There are players practicing and lifting for two weeks, during finals week, and many teams are flying out, and/or practicing on Christmas day or eve. In addition, there has been about five or more players so far this year that have sustained serious injuries in these meaningless games where most teams have 6-6 records or just slightly better. Two of those players were decent NFL prospects.

Last year, one of my clients sustained a fractured fibula in one of those worthless bowl games. He was slated to be about a third round pick, and after 49 straight starts at left tackle for his school, he was left with a plate and eight screws in his foot. He couldn’t play in the Senior Bowl, participate in the NFL Combine and could barely workout on his pro day. The injury cost him a few million dollars but the NCAA and the schools made their bowl monies. At least insure players against potential lost income.

Another issue with many of these bowls is that the families of these players can’t really afford to attend them but do anyway. I’m not saying get rid of them all but give the potential pro players and/or those serious students the right to opt out of the bowl game and practices. Why risk millions for a meaningless game?

College players are starting to figure out the economics and are getting close to standing up for more rights they deserve. The NCAA and the big conferences need to quit playing defense and start sharing the wealth before the courts make them.

Follow me on Twitter: @Jackbechta

Jim Haslett out as Redskins defensive coordinator

The Washington Redskins will no longer employ defensive coordinator Jim Haslett.

The team announced this morning that they have “mutually agreed to part ways” with Haslett.

“Jim and I have had discussions over the last few days and have decided that it’s best for everyone that we have a new defensive coordinator,” Jay Gruden said in a statement.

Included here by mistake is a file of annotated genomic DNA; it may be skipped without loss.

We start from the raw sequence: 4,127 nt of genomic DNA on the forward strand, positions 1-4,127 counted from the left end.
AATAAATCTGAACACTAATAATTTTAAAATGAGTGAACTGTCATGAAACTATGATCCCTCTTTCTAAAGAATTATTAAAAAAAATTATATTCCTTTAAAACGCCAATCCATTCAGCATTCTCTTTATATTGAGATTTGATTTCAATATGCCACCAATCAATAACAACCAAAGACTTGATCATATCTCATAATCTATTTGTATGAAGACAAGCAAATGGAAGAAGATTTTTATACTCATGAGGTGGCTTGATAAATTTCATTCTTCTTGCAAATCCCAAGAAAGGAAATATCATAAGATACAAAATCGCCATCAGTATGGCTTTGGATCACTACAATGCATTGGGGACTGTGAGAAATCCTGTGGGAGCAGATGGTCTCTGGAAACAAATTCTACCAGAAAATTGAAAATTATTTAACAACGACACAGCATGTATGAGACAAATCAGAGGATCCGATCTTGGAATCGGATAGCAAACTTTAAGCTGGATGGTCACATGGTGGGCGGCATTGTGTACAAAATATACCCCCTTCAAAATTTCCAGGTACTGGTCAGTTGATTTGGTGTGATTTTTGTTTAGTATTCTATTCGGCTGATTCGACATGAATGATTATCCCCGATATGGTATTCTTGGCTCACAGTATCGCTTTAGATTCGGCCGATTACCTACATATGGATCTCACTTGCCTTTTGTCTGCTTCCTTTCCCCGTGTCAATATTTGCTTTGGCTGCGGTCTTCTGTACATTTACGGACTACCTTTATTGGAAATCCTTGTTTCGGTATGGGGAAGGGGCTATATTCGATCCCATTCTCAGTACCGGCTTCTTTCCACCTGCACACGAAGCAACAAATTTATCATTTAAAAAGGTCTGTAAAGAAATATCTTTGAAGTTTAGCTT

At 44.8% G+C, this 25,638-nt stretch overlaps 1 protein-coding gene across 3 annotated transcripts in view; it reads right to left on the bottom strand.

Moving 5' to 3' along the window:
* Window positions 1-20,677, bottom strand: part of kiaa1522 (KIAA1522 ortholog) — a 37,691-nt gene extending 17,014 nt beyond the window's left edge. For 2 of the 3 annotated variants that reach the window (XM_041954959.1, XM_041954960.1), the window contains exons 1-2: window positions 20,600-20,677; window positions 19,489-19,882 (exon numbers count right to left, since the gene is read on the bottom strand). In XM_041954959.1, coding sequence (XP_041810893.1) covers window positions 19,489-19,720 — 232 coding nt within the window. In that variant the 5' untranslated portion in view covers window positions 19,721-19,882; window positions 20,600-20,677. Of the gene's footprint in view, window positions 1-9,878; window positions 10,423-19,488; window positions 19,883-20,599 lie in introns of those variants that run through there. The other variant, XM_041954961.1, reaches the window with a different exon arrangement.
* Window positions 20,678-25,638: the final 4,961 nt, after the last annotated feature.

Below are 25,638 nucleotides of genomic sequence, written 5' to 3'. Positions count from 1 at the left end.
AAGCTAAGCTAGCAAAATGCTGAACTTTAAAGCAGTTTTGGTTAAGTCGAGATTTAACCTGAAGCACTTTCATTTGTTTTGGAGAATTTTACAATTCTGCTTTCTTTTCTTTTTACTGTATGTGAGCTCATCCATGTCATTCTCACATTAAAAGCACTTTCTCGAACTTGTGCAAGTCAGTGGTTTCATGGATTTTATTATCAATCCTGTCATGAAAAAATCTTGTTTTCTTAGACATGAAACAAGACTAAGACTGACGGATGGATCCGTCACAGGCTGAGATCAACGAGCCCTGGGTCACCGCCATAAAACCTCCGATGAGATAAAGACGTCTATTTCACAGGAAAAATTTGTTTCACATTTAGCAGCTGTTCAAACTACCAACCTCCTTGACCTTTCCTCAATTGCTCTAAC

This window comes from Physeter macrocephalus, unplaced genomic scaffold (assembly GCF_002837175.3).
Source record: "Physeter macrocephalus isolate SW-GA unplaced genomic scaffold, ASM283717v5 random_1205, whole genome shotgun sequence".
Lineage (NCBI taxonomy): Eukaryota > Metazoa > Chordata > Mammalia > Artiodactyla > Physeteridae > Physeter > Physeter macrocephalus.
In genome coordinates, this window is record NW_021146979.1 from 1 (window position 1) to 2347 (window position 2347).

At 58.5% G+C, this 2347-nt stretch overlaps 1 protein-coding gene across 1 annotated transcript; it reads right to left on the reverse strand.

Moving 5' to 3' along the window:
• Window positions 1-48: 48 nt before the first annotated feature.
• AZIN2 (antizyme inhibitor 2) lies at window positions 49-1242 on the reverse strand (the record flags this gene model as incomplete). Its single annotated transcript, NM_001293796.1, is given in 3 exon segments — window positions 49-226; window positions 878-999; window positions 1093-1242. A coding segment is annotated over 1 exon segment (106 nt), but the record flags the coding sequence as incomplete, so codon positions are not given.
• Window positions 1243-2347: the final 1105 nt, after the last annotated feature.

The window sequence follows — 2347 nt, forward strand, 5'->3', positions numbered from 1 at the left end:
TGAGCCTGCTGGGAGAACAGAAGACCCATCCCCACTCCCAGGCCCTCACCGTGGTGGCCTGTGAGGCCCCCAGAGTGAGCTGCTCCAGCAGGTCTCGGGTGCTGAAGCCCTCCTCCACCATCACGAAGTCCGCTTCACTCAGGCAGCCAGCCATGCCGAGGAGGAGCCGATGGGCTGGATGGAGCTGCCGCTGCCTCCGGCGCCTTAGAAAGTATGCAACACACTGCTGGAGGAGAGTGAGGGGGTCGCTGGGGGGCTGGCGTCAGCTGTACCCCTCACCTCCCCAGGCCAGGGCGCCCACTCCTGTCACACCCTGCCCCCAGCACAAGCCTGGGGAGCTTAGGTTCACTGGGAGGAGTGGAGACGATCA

Haslett's defense has been up-and-down in recent years.

Former Redskins middle l inebacker London Fletcher recently ripped Haslett.

“Jay and I mutually agreed it's time for the Redskins to have a new defensive coordinator,” Haslett said. “I want to than Dan Snyder, Bruce Allen, Gruden and all the players and fellow coaches for their efforts the last five years and I wish them nothing but the best.”

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Aaron Wilson covers the Ravens for The Baltimore Sun

Jay Gruden wants to plug the leaks in Washington

Washington Redskins coach Jay Gruden wants to plug the leaks.

That's something leaders in Washington have hoped to accomplish for many years, unsuccessfully.

“Sometimes the best addition to your football team is subtraction,” Gruden said.. “That's what we've got to figure out. Being with these guys for a long time, there are some things that you want to address. You want to make sure you have the right people in here. I'm not saying that all 53 guys are my type of guys, you know?”

Earlier in the week, wide receiver Santana Moss echoed that sentiment in colorful fashion.

“That's got to stop, man,” Moss said. “You got these cats dry snitching and telling media in-house business.”

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Aaron Wilson covers the Ravens for The Baltimore Sun

49ers interview Vic Fangio, Dan Quinn

The San Francisco 49ers are hunting for a new head coach after parting ways with Jim Harbaugh.

They've interviewed 49ers defensive coordinator Vic Fangio.

The 49ers finished fifth in total defense.

The 49ers have also interviewed Seattle Seahawks defensive coordinator Dan Quinn, who coaches the top-ranked defense in the NFL.

Denver Broncos offensive coordinator Adam Gase and former Washington Redskins coach Mike Shanahan are also on the 49ers' list.

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Aaron Wilson covers the Ravens for The Baltimore Sun